Wednesday, November 30, 2011

Iran protesters seize documents from UK embassy in Tehran

Several reports indicate that the Iranian protesters that forced their way into the British embassy yesterday in Tehran seized a number of embassy documents.  The Islamic Republic News Agency (IRNA), for example, reported:
Speaking to IRNA, one of the students said the protestors are studying the documents seized from the Garden to get information on the UK's role in assassination of Iranian nuclear scientist Majid Shahriari.  He added that having found the documents, the students hoped to prove the UK's role in assassination of important personalities and elite of the country. . . . Incoming reports indicate that the documents obtained from the Garden have been transferred to a safe place.
The Guardian also reported that:
Tabnak, a conservative website close to the former revolutionary guards commander, Mohsen Rezaei, claims the protesters have confiscated secret and spy documents from British embassy compound. 

Tuesday, November 29, 2011

The Saddam Tapes (Book)

I highly recommend "Saddam Tapes: The Inner Workings of a Tyrant's Regime, 1978-2001" edited by Kevin M. Woods, David D. Palkki, and Mark E. Stout, which was recently published by Cambridge University Press (also at AmazonWorldcat and preview at Google Books).

The Saddam Tapes consists of edited transcripts of audio tapes of Saddam Hussein and senior Iraqi officials. The transcripts are extensively annotated with footnotes and text to put them in context. I am still making my way through the transcripts, which are fascinating and at times harrowing.  The book's introduction briefly discusses the history, benefits, and challenges of using captured documents for research.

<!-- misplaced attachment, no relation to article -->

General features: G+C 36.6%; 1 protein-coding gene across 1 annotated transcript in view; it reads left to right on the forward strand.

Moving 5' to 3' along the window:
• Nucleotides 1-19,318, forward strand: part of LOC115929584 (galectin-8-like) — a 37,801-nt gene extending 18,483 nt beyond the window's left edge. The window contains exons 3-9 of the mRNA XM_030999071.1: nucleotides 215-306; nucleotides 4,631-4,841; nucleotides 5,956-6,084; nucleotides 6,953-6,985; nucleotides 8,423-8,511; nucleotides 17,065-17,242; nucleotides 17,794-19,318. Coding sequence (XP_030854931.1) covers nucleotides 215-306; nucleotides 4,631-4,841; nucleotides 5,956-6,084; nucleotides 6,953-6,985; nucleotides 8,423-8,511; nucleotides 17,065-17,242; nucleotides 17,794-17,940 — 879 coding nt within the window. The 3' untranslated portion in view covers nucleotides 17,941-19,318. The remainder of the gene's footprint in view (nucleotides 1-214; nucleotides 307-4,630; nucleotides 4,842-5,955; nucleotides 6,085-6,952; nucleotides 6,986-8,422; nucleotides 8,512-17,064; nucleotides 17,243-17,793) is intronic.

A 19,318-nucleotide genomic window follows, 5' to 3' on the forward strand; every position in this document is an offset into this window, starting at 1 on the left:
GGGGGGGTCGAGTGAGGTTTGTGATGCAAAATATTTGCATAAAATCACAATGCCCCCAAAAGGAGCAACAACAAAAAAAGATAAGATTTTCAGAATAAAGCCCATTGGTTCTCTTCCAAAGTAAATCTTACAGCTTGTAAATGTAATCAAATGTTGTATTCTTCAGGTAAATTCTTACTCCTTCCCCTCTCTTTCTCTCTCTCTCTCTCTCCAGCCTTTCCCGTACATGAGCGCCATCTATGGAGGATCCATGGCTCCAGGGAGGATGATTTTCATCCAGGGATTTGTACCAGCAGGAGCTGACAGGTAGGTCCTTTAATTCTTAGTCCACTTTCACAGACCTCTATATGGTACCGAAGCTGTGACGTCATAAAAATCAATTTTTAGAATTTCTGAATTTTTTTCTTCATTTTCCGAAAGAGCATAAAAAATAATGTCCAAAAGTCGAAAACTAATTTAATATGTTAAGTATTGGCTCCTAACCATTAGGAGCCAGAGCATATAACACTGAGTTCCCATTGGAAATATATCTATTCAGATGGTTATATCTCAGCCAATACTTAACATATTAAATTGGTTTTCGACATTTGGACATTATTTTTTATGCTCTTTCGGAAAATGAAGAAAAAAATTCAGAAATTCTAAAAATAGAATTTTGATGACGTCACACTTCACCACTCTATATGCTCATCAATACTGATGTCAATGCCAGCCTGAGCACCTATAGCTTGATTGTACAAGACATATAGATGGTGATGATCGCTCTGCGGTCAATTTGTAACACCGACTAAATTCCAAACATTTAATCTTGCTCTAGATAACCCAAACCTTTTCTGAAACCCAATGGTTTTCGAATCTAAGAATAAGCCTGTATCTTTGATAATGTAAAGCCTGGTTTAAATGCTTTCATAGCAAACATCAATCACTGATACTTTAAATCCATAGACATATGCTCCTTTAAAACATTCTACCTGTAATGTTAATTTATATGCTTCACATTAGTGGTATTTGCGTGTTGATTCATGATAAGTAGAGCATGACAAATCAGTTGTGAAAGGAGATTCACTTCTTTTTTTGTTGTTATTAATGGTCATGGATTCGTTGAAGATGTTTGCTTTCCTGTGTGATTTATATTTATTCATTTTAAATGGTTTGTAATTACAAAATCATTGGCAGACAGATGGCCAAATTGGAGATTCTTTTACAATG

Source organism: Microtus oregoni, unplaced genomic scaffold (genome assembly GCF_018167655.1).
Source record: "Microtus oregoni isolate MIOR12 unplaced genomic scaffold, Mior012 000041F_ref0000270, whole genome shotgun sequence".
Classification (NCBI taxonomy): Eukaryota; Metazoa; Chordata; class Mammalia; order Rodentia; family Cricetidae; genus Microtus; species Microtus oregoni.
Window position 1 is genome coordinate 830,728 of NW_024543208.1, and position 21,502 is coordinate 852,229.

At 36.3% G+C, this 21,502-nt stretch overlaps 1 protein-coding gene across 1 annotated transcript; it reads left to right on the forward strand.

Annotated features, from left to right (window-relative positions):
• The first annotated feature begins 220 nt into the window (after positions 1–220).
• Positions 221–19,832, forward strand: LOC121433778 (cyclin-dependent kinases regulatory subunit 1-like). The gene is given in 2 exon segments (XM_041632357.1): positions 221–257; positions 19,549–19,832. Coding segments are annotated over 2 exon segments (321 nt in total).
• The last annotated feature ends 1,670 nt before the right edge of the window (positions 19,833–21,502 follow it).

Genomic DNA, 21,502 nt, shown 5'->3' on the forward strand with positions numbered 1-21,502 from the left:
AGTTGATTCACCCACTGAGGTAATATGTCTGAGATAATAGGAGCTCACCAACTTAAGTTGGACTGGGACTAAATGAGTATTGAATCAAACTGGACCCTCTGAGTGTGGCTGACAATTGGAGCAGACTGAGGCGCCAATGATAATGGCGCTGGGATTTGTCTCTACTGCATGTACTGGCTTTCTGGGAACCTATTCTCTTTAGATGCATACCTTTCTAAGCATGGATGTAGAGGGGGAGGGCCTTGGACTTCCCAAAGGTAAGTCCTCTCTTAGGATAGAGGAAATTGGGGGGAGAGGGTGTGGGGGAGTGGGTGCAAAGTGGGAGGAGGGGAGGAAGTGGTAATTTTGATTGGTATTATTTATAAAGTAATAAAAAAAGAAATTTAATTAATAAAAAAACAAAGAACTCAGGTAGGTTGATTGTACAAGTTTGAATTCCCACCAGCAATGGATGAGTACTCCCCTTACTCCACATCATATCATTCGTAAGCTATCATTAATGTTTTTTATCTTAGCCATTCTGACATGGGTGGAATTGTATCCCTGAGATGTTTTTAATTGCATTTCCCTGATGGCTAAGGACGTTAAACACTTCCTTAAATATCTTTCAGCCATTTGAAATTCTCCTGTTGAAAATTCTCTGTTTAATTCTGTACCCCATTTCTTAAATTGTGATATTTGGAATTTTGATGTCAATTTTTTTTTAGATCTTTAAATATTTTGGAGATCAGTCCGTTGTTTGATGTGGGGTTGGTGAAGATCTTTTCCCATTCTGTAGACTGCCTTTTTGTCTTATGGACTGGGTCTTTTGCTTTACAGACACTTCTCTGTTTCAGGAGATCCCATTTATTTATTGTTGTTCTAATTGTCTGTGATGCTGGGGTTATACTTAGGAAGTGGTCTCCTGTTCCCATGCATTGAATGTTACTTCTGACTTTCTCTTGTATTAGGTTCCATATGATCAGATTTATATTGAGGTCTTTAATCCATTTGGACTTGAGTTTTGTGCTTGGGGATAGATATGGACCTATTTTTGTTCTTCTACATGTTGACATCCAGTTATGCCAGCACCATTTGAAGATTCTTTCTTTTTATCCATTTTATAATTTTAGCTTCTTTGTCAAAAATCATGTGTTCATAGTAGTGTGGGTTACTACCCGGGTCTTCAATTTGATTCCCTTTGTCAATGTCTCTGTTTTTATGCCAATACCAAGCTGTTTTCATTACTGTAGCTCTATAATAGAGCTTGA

From the publisher: During the 2003 war that ended Saddam Hussein's regime, coalition forces captured thousands of hours of secret recordings of meetings, phone calls, and conferences. Originally prepared by the Institute for Defense Analyses for the Office of the Undersecretary of Defense for Policy, this study presents annotated transcripts of Iraqi audio recordings of meetings between Saddam Hussein and his inner circle. The Saddam Tapes, along with the much larger digital collection of captured records at the National Defense University's Conflict Records Research Center, will provide researchers with important insights into the inner workings of the regime and, it is hoped, the nature of authoritarian regimes more generally. The collection has implications for a range of historical questions. How did Saddam react to the pressures of his wars? How did he manage the Machiavellian world he created? How did he react to the signals and actions of the international community on matters of war and peace? Was there a difference between the public and the private Saddam on critical matters of state? A close examination of this material in the context of events and other available evidence will address these and other questions.

Friday, November 25, 2011

Iraq to UN Security Council on Missing Kuwait Archives from 1990 Invasion

As has been reported in the news, Iraq recently sent this letter to the UN Security Council, which notes two things.  First, at the Security Council's urging Iraq has formed a high-ranking committee for "coordinating the efforts relating to Kuwaiti national archives" that have not been returned since the 1990 Iraqi invasion of Kuwait.  Second, letter states that, as a small gesture:
The Minster for Foreign Affairs of Iraq sent a letter to the Kuwait Embassy in Baghdad regarding the existence of 136 microfilm cassettes that include the official archive of the official newspaper, Kuwait Today.
The cassettes are in good condition and ready for transmission.  The cassettes were handed over by an Iraqi citizen to the Iraqi Ministry of Foreign Affairs.

Friday, November 18, 2011

World War II Captured Document Research at Fold3

Fold3, formerly Footnote, has an impressive digital collection of documents related to captured documents and archives from World War II.  See especially, sections on WWII Captured German Records, various Ardelia Hall Collections (such as the Offenbach Administrative Records) and the Office of Military Government U.S. (OMGUS) Cultural Affairs Branch, which includes a wide variety of records related to Archives in WWII.  Certain of these collections used to be available online for free, but now unfortunately require membership.